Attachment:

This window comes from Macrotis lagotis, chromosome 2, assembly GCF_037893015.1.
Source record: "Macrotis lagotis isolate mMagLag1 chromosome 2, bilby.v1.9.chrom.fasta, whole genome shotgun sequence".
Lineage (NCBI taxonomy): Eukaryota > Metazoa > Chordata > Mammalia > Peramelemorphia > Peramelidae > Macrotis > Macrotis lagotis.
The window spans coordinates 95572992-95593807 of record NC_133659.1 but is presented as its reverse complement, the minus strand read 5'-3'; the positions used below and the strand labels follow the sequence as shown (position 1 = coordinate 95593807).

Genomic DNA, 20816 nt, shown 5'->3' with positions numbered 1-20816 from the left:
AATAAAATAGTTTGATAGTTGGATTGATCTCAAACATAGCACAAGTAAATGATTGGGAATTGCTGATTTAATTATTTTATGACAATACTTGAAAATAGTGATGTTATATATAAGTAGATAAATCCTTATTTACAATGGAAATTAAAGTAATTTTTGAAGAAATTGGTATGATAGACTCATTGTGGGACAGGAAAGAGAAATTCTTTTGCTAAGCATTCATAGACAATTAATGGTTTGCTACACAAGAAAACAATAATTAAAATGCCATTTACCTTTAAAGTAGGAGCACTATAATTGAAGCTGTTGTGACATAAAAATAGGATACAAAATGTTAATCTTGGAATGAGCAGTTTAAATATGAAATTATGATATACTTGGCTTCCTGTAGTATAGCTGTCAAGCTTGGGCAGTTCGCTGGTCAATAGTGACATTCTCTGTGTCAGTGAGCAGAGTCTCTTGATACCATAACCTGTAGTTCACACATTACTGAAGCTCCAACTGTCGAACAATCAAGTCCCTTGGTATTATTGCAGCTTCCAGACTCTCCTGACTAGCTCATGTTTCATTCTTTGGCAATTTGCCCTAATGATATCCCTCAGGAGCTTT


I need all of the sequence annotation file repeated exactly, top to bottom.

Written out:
This window comes from Macrotis lagotis, chromosome 2, assembly GCF_037893015.1.
Source record: "Macrotis lagotis isolate mMagLag1 chromosome 2, bilby.v1.9.chrom.fasta, whole genome shotgun sequence".
Lineage (NCBI taxonomy): Eukaryota > Metazoa > Chordata > Mammalia > Peramelemorphia > Peramelidae > Macrotis > Macrotis lagotis.
The window spans coordinates 95572992-95593807 of record NC_133659.1 but is presented as its reverse complement, the minus strand read 5'-3'; the positions used below and the strand labels follow the sequence as shown (position 1 = coordinate 95593807).

Genomic DNA, 20816 nt, shown 5'->3' with positions numbered 1-20816 from the left:
AATAAAATAGTTTGATAGTTGGATTGATCTCAAACATAGCACAAGTAAATGATTGGGAATTGCTGATTTAATTATTTTATGACAATACTTGAAAATAGTGATGTTATATATAAGTAGATAAATCCTTATTTACAATGGAAATTAAAGTAATTTTTGAAGAAATTGGTATGATAGACTCATTGTGGGACAGGAAAGAGAAATTCTTTTGCTAAGCATTCATAGACAATTAATGGTTTGCTACACAAGAAAACAATAATTAAAATGCCATTTACCTTTAAAGTAGGAGCACTATAATTGAAGCTGTTGTGACATAAAAATAGGATACAAAATGTTAATCTTGGAATGAGCAGTTTAAATATGAAATTATGATATACTTGGCTTCCTGTAGTATAGCTGTCAAGCTTGGGCAGTTCGCTGGTCAATAGTGACATTCTCTGTGTCAGTGAGCAGAGTCTCTTGATACCATAACCTGTAGTTCACACATTACTGAAGCTCCAACTGTCGAACAATCAAGTCCCTTGGTATTATTGCAGCTTCCAGACTCTCCTGACTAGCTCATGTTTCATTCTTTGGCAATTTGCCCTAATGATATCCCTCAGGAGCTTT